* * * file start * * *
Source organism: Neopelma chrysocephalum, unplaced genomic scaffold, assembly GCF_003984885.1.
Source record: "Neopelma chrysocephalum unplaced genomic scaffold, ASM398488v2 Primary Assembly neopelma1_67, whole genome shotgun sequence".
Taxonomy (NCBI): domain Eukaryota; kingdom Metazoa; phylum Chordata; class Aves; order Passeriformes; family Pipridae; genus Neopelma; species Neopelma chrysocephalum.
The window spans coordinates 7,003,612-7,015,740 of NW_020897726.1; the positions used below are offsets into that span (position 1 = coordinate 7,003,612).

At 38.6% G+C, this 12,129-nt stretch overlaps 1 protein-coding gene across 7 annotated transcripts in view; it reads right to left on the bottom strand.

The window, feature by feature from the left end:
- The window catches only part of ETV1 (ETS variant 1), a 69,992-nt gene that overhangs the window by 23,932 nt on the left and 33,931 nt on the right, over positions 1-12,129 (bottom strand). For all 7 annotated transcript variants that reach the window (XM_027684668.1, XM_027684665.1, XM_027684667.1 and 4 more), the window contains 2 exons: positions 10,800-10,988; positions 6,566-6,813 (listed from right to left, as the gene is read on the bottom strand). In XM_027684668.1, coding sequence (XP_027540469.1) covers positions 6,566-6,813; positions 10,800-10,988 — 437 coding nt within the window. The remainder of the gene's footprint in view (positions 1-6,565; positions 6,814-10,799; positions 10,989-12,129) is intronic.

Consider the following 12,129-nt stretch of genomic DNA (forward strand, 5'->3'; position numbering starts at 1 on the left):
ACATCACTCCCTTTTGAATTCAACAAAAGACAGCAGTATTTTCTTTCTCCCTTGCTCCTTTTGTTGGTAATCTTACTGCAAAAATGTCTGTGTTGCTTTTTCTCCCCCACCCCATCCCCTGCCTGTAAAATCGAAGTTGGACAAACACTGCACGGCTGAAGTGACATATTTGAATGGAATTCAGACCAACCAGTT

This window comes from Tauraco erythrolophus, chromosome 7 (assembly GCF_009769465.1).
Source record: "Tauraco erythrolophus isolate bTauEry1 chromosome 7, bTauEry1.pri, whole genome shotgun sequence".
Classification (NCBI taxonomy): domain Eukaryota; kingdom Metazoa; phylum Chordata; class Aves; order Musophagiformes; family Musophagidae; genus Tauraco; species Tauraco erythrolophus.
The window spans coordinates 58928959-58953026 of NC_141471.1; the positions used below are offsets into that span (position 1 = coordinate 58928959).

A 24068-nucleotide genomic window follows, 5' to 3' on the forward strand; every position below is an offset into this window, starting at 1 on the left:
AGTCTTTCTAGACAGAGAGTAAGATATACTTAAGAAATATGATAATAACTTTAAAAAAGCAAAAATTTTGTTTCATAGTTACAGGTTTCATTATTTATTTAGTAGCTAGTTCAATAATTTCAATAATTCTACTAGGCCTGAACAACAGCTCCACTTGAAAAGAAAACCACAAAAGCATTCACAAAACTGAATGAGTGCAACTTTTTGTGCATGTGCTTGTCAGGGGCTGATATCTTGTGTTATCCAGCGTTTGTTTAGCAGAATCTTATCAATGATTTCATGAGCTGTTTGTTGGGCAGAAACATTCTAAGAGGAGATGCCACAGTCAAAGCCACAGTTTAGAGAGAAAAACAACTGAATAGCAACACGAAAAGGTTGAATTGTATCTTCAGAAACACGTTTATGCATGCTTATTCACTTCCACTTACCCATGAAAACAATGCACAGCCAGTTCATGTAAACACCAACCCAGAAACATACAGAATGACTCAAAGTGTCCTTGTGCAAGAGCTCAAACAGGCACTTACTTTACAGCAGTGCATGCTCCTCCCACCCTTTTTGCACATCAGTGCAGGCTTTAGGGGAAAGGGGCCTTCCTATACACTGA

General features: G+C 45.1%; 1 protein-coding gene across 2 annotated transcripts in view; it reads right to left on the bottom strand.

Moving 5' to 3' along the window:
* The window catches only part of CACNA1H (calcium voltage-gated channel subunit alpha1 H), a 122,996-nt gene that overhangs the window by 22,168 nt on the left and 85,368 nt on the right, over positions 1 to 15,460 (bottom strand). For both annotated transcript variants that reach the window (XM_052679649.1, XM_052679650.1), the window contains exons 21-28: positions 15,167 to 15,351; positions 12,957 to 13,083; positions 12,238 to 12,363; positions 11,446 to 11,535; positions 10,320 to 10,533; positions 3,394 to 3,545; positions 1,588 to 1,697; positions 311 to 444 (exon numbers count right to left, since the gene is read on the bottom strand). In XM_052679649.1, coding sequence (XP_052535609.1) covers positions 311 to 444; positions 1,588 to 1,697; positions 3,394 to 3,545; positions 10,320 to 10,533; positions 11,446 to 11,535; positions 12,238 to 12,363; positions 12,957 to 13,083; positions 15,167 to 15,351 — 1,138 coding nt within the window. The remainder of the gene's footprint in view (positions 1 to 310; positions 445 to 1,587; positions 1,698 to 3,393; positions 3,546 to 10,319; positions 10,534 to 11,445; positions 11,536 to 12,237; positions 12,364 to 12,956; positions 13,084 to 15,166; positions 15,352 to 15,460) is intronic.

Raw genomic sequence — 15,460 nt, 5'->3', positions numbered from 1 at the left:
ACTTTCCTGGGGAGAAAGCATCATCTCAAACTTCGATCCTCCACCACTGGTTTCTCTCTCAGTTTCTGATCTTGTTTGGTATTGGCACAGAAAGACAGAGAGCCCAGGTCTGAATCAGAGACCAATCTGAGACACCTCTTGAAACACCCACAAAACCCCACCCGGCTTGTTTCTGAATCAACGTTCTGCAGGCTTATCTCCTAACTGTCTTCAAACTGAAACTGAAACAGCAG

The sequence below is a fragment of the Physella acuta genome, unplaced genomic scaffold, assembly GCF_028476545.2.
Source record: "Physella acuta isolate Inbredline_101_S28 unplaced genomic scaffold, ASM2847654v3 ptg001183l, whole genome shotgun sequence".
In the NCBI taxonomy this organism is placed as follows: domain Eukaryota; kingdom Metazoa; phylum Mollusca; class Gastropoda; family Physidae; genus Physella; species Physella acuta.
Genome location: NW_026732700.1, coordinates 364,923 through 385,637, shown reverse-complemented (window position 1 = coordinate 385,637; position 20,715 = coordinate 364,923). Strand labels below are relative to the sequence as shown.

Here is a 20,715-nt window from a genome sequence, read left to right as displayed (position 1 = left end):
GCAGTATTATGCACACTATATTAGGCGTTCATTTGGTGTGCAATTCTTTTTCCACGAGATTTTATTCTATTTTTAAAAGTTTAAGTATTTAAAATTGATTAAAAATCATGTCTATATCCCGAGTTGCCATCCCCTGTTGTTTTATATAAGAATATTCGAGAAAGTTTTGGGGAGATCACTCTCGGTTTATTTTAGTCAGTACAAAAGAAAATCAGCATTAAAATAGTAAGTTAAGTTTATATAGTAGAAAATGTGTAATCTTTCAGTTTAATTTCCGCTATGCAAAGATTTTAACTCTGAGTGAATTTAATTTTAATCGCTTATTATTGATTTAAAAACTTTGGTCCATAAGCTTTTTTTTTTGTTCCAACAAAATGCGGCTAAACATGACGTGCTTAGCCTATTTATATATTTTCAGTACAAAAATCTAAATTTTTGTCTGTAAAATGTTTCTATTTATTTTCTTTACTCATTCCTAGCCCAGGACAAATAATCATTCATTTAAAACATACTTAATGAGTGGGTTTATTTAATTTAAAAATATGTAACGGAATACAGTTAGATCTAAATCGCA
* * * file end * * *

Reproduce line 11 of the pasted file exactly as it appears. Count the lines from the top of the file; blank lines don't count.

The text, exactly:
Source record: "Tauraco erythrolophus isolate bTauEry1 chromosome 7, bTauEry1.pri, whole genome shotgun sequence".